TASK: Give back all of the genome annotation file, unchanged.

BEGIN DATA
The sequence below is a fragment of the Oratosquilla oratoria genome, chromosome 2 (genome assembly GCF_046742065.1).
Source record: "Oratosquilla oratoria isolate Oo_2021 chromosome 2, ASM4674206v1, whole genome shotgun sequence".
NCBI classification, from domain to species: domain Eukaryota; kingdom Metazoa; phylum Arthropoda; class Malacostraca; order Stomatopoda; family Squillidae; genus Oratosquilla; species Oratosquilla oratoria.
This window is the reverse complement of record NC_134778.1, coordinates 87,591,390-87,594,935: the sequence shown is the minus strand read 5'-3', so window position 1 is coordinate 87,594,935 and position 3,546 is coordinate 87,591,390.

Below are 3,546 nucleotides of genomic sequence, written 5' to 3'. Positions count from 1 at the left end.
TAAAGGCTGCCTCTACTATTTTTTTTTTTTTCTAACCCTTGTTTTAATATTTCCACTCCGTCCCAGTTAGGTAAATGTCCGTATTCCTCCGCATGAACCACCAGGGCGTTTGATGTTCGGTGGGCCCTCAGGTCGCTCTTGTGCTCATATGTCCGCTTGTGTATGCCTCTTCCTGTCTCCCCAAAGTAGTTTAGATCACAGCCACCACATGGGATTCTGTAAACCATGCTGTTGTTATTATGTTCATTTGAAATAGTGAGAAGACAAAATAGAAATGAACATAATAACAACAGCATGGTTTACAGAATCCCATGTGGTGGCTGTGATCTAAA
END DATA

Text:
The sequence below is a fragment of the Oratosquilla oratoria genome, chromosome 2 (genome assembly GCF_046742065.1).
Source record: "Oratosquilla oratoria isolate Oo_2021 chromosome 2, ASM4674206v1, whole genome shotgun sequence".
NCBI classification, from domain to species: domain Eukaryota; kingdom Metazoa; phylum Arthropoda; class Malacostraca; order Stomatopoda; family Squillidae; genus Oratosquilla; species Oratosquilla oratoria.
This window is the reverse complement of record NC_134778.1, coordinates 87,591,390-87,594,935: the sequence shown is the minus strand read 5'-3', so window position 1 is coordinate 87,594,935 and position 3,546 is coordinate 87,591,390.

Below are 3,546 nucleotides of genomic sequence, written 5' to 3'. Positions count from 1 at the left end.
TAAAGGCTGCCTCTACTATTTTTTTTTTTTTCTAACCCTTGTTTTAATATTTCCACTCCGTCCCAGTTAGGTAAATGTCCGTATTCCTCCGCATGAACCACCAGGGCGTTTGATGTTCGGTGGGCCCTCAGGTCGCTCTTGTGCTCATATGTCCGCTTGTGTATGCCTCTTCCTGTCTCCCCAAAGTAGTTTAGATCACAGCCACCACATGGGATTCTGTAAACCATGCTGTTGTTATTATGTTCATTTGAAATAGTGAGAAGACAAAATAGAAATGAACATAATAACAACAGCATGGTTTACAGAATCCCATGTGGTGGCTGTGATCTAAA